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Archive for the ‘Visual Studio 2008’ Category

The Correct Way to Re-Throw An Exception – .Net Tip

Posted by robkraft on March 6, 2013

When catching and re-throwing an exception, you should include the original exception as a 2nd parameter.  Including the original exception may provide a deeper stack trace that will assist you with solving the exception.

This syntax may not include the full stack trace.

This syntax may not include the full stack trace.

In the code above, if an error occurs in methodWithoutCatch(), the call stack returned will show “methodWithTryCatch” as the deepest method in the stack.

System.Exception: Additional Error Info: blah blahObject reference not set to an instance of an object.
at WindowsFormsApplication6.Form1.methodWithTryCatch(String y) in ...\Form1.cs:line 34 at WindowsFormsApplication6.Form1.button1_Click
This example will include the full call stack.

This example will include the full call stack.

However, if you include the original exception in the throw as shown in the second throw example, then the call stack returned will show “methodWithoutCatch” as the deepest method in the stack.

System.Exception: Additional Error Info: blah blahObject reference not set to an instance of an object.
---> System.NullReferenceException: Object reference not set to an instance of an object.
at WindowsFormsApplication6.Form1.methodWithoutCatch(String z) in ...\Form1.cs:line 40
at WindowsFormsApplication6.Form1.methodWithTryCatch(String y) in ...\Form1.cs:line 29
--- End of inner exception stack trace ---
at WindowsFormsApplication6.Form1.methodWithTryCatch(String y) in ...\Form1.cs:line 35
at WindowsFormsApplication6.Form1.button1_Click

Including the original exception as the second parameter of your new exception provides you with a better call stack.  In this example, it allows you to determine that the error occurred in the methodWithoutCatch method.  In the first case, you are left wondering if the methodWithTryCatch really caused the error, or if one of the three methods it called (method1, methodWithoutCatch, or method3) caused the error.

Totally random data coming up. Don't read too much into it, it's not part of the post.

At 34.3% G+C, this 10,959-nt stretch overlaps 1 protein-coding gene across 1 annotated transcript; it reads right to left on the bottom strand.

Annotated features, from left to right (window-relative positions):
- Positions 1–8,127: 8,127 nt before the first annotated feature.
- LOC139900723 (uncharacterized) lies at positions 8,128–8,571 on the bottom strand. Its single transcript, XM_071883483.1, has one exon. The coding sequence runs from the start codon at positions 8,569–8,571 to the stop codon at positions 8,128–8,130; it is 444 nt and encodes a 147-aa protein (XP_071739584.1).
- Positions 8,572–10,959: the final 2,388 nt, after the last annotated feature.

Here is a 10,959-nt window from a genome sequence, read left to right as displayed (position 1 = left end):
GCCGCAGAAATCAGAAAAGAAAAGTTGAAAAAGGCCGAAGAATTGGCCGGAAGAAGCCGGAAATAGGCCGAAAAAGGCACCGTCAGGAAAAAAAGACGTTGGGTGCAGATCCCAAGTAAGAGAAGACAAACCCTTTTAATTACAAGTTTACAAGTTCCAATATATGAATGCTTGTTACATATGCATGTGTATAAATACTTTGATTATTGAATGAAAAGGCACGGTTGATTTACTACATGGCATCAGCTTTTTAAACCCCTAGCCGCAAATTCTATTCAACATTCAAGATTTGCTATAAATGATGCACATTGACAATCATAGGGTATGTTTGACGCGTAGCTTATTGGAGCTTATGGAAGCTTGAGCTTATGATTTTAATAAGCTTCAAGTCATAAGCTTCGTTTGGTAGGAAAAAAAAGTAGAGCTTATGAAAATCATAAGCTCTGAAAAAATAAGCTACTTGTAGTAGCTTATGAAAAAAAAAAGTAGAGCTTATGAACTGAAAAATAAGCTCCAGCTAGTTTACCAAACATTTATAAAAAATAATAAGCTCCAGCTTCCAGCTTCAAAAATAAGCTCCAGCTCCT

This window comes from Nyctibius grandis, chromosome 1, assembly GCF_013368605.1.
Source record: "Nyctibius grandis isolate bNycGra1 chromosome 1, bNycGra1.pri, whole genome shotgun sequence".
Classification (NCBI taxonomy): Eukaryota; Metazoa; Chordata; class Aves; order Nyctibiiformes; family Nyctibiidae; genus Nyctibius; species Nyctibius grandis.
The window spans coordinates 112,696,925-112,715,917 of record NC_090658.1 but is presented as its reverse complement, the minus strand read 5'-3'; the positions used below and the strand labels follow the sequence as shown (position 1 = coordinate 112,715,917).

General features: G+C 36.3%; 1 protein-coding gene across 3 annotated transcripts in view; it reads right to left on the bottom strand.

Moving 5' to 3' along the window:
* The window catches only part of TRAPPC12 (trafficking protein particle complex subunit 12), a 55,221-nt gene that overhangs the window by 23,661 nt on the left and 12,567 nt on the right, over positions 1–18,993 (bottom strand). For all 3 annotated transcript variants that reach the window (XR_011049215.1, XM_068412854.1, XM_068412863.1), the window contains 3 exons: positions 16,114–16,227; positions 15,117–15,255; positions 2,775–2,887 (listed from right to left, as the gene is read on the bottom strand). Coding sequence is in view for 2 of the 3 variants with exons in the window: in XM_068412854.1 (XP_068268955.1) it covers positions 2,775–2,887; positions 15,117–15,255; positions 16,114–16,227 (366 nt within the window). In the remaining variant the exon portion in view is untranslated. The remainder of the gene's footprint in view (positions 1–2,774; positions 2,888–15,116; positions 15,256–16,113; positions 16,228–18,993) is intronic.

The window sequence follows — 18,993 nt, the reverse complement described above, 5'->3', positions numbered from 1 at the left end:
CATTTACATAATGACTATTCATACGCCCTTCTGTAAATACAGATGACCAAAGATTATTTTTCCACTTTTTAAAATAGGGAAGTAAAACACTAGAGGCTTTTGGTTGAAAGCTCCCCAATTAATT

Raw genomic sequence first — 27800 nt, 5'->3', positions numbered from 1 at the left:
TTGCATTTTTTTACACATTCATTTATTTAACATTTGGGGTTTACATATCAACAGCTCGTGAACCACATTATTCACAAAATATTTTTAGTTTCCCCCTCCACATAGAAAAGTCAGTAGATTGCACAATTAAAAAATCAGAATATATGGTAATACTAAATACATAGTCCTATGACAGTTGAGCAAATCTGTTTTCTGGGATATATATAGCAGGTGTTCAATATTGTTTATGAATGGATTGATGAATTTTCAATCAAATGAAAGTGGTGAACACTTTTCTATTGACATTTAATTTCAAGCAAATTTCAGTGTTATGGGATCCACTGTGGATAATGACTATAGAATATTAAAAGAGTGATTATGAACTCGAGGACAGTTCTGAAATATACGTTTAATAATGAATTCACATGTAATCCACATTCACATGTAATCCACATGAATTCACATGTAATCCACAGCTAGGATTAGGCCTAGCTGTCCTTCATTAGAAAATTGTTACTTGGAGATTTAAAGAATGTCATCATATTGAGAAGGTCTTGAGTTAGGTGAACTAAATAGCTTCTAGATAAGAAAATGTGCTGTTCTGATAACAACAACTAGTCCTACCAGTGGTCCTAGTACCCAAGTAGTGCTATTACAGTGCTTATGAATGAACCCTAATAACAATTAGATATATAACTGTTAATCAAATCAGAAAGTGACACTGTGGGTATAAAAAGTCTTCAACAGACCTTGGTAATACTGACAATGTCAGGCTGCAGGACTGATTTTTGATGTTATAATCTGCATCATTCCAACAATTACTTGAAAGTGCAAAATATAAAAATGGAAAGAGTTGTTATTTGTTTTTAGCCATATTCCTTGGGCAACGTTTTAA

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Posted in Code Design, Visual Studio 2005, Visual Studio 2008, Visual Studio 2010 | 1 Comment »

Fiddler DOES work on your local/cassini/webdevserver/Visual Studio sites

Posted by robkraft on April 7, 2010

If you want to use Fiddler to monitor against the web traffic on your localhost when running in Visual Studio, change your URL to start with ipv4.fiddler: 

http://ipv4.fiddler:2296/Default.aspx

instead of

http://localhost:2296/Default.aspx

Posted in Visual Studio 2005, Visual Studio 2008 | 2 Comments »

Run the same C# program in a Console or a Windows Form

Posted by robkraft on March 9, 2010

I’ve seen a few complicated solutions for writing a C# application to run as both a console application and a windows application, but I’d like to share a simpler example.

  1. Create a new project by selecting a C# “Windows Forms Application”.  This will add references to the project and some starter code necessary for displaying the windows part of your program.
  2. Choose the “Application” tab from your project properties, and set the “Output type” equal to “Console Application”.  This will cause your program to start out running as a console app.
  3. The program I am creating here is a shell to allow you to call the same logic (perhaps generate the SQL Script for a table) and send the script out to the console or have it display in a text box on a form.
  4. Change the Main method in Program.cs to accept the command line arguments as input:
  5.  

[STAThread]
static void Main(string[] commandLineArgs
{
    if (commandLineArgs.Length > 0) //then we have command line args
    {
        Console1.ProcessCommandLineArgs(commandLineArgs);
    }
    else
    {
        Application.EnableVisualStyles();
        Application.SetCompatibleTextRenderingDefault(false);
        Application.Run(new Form1());
    }
}

5. For this example, I created 2 classes in addition to Form1 which was created for me.  I created a class called MyScripter.cs, which has all the code to “do the work”.  And I created Console1.cs.  I will have code in both Console1.cs and in Form1.cs that can call MyScripter.cs.  Here is the simple console class:

public class Console1
{
    public static void ProcessCommandLineArgs(string[] commandLineArgs)
    {
        MyScripter scripter = new MyScripter();
        foreach (string tablename in commandLineArgs)
        {
            string output = scripter.ScriptMyTable(tablename);
            Console.WriteLine(output);
        }
    }
}

6. I added two text boxes and a button to Form1.cs along with this event: